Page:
Obee's Top 6 Finesse Worm Techniques
When the bite gets tough anglers can't go wrong with a 6-inch finesse worm. With multiple ways to rig them, you can catch bass in nearly every situation you come across. That is the reason many pro bass anglers use the Finesse Worm as there go-to soft plastic when the bite gets tough.
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1. Shaky Head
The most popular bait in the USA is a straight-tail finesse worm tied on a shaky head jig. When you're in the rear of the boat, and frequently when you're in the front, there is nothing better you can throw. Even fishing from shore this is a great technique to use. If nothing else, this set-up will catch bass.
Straighten the rig so that your worm will naturally drift upward and away from the shaky head weight. It should be moved around a bit, occasionally being lifted off the ground. This set-up works well in shallow or deep water, clear or murky water, anyplace there is a reasonably clean, hard bottom. Keep it away from thick grass and brush since it will get hung up.
2. Drop Shot
When fishing near docks or dense bush, this setup works really well. My typical presentation involves rigging a 6-inch worm and a No. 2 Mustad Drop Shot Light Wire Hook Texas-style. That strikes a decent balance between creating a weedless bait and attaining the desired results.
I modify my tackle and weight according on the environment. If you need to, size your baits down when conditions are super touch. I scale up my tackle more when the bite gets hotter or the fish get bigger. You'll need to decide based on your prior experience and the fishing environment.
3. Carolina Rig
Use a Mustad Ultra Lock Offset Wire Worm Hook to rig it Texas-style through the worm's head. If you wish to present in a quiet and understated manner, use a small leader. Expand your leader's reach for more impact.
This rig is especially helpful when there is a high, clear sky after a front. When I'm hunting for scattered bass that aren't biting, I often fish this rig over flats.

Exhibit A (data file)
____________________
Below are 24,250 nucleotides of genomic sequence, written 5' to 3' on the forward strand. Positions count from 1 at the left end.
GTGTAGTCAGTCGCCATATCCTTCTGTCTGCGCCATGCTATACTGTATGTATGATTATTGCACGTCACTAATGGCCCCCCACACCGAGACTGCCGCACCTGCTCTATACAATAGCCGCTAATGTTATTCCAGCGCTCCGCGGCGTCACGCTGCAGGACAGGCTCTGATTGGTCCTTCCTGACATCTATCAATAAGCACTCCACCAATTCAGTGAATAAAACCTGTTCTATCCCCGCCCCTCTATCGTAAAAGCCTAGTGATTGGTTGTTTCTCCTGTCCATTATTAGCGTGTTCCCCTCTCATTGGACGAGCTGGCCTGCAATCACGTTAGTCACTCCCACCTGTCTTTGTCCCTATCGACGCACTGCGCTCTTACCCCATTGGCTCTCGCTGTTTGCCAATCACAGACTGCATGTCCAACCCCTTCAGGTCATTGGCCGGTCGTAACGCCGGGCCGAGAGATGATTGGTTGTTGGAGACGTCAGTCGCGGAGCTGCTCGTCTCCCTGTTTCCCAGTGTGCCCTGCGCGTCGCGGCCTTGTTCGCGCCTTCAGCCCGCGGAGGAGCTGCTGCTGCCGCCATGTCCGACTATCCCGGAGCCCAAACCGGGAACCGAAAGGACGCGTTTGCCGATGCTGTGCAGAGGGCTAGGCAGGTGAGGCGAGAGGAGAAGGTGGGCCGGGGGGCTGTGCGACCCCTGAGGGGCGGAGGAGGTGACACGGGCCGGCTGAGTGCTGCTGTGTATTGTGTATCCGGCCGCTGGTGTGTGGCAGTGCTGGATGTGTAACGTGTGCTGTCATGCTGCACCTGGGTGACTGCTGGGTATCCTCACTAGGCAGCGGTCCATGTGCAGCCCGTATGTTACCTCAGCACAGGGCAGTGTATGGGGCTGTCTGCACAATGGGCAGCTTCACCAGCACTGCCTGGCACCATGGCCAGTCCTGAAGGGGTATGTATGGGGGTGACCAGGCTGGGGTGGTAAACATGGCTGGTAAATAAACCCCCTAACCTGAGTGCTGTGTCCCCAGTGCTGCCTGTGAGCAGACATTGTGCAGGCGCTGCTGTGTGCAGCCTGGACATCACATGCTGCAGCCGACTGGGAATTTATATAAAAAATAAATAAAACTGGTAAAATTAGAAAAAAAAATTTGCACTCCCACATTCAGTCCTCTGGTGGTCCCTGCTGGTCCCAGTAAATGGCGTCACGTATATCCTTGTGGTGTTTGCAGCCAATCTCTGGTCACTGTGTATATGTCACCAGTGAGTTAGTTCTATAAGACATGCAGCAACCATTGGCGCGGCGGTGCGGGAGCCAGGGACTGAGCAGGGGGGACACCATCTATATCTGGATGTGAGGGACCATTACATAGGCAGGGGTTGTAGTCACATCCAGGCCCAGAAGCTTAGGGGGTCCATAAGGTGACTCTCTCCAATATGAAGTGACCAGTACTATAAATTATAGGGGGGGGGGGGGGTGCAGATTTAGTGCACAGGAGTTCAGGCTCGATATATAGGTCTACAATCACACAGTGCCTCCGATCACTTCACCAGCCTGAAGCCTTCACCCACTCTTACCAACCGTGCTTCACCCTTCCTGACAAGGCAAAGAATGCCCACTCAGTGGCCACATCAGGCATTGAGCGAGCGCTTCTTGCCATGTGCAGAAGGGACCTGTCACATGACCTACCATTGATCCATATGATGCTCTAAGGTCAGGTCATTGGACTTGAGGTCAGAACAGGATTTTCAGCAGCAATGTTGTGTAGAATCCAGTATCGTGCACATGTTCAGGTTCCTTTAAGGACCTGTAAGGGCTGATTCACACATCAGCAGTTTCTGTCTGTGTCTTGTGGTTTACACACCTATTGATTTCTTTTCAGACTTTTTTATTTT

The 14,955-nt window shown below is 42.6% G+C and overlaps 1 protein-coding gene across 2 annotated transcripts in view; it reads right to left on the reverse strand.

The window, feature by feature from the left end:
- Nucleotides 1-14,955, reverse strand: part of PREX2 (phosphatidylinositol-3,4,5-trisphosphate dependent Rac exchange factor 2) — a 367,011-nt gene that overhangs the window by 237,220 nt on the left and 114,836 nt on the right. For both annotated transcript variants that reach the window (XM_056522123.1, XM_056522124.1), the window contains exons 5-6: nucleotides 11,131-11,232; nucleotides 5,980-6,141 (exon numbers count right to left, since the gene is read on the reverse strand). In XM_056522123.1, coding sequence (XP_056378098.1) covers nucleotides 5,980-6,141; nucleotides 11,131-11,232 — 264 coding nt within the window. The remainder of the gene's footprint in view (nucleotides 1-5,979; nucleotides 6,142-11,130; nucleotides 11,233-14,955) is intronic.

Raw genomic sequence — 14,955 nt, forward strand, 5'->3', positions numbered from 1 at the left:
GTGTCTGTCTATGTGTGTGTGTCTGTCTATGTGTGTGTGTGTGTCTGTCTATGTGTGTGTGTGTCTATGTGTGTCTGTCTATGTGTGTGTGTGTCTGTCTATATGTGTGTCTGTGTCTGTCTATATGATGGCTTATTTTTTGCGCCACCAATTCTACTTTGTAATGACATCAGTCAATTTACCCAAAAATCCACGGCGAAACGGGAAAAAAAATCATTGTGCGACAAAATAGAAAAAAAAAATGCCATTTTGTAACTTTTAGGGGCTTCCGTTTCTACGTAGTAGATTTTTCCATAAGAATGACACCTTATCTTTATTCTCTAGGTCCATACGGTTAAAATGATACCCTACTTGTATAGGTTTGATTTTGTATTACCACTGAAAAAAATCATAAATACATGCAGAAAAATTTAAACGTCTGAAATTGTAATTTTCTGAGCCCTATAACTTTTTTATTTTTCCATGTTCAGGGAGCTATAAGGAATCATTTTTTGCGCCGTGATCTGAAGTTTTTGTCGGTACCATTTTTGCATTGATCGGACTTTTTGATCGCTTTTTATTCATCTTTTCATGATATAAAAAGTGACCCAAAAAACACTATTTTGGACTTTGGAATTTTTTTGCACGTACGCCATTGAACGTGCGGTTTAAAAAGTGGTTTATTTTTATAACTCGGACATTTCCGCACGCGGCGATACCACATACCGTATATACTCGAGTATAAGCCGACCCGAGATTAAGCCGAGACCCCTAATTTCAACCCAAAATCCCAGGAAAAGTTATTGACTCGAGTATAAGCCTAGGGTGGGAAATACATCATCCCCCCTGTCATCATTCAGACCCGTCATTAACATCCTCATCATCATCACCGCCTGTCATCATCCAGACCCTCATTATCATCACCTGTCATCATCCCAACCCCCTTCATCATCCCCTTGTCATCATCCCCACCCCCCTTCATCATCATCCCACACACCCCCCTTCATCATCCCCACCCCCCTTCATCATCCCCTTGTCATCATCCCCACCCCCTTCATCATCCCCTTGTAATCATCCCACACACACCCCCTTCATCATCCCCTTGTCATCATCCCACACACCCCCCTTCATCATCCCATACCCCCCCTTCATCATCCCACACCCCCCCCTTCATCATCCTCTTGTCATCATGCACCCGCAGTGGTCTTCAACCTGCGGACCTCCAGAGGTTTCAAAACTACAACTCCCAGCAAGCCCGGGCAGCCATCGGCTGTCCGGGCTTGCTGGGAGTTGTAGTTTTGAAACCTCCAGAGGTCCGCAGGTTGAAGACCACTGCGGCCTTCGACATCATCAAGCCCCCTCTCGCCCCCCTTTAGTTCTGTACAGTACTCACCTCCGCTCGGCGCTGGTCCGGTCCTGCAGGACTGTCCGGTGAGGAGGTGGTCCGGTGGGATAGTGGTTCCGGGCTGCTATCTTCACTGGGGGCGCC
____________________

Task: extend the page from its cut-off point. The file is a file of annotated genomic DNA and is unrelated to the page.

Adjust your weight depending on where you are fishing and how the conditions are. Deep water and wind you will need a heavier weight, while shallow water on a calm day you can use a lighter weight. It all depends on the conditions that day.
4. Texas Rig - Unweighted
I frequently throw a Texas-rigged Obee Finesse Worm up in the shallows in the spring. Hook the head with it. It should be twitched like a soft plastic jerkbait. Occasionally let it sink if the biting is particularly difficult.
Once upon a time, yellow, white, or bubblegum were some of my favorite colors. Recently, though, I've had more success using organic hues like green pumpkin and watermelon. Go with a 6-inch or larger finesse worm, you want all the action you can get.
5. Pitching and Flipping
I Texas rig my worms with modest weights for the spring and fall approach. Most frequently, this entails using a 1/8-ounce sinker. However, I have gone as light as 1/32 ounce and as hefty as 3/16 ounce. (This type of fishing is finesse. You're only trying to get through the open holes in the cover, not through the thick cover.)
Don't peg your weight. The worm and the weight should be separate. The Finesse Worm has better motion as a result. With this presentation, better movement translates to more bites.
6. Wacky Rig
This one is relatively straightforward and as old as dirt. However, it continues to produce fish today just as it did in the past.
To make the head end of my worm shorter than the tail end, I like to hook it slightly up from the middle. For me at least, that appears to inspire the most action. I use a weighted hook—Mustad manufactures a really excellent one—or, for better movement, I'll put a little lead nail in the head.
When the water is clear and the bass are focused on particular areas of cover or structure, this target rig performs best during or right after the spawn. Get it as close as you can to bushes or patches of grass. Then, move it along for about a foot before letting it die.
If you are looking for the overall best 6-inch Finess Worms, try throwing the Obee Finesse Worm. Our hand injected soft plastic baits have better color, shine, action, and durability to help you catch more fish.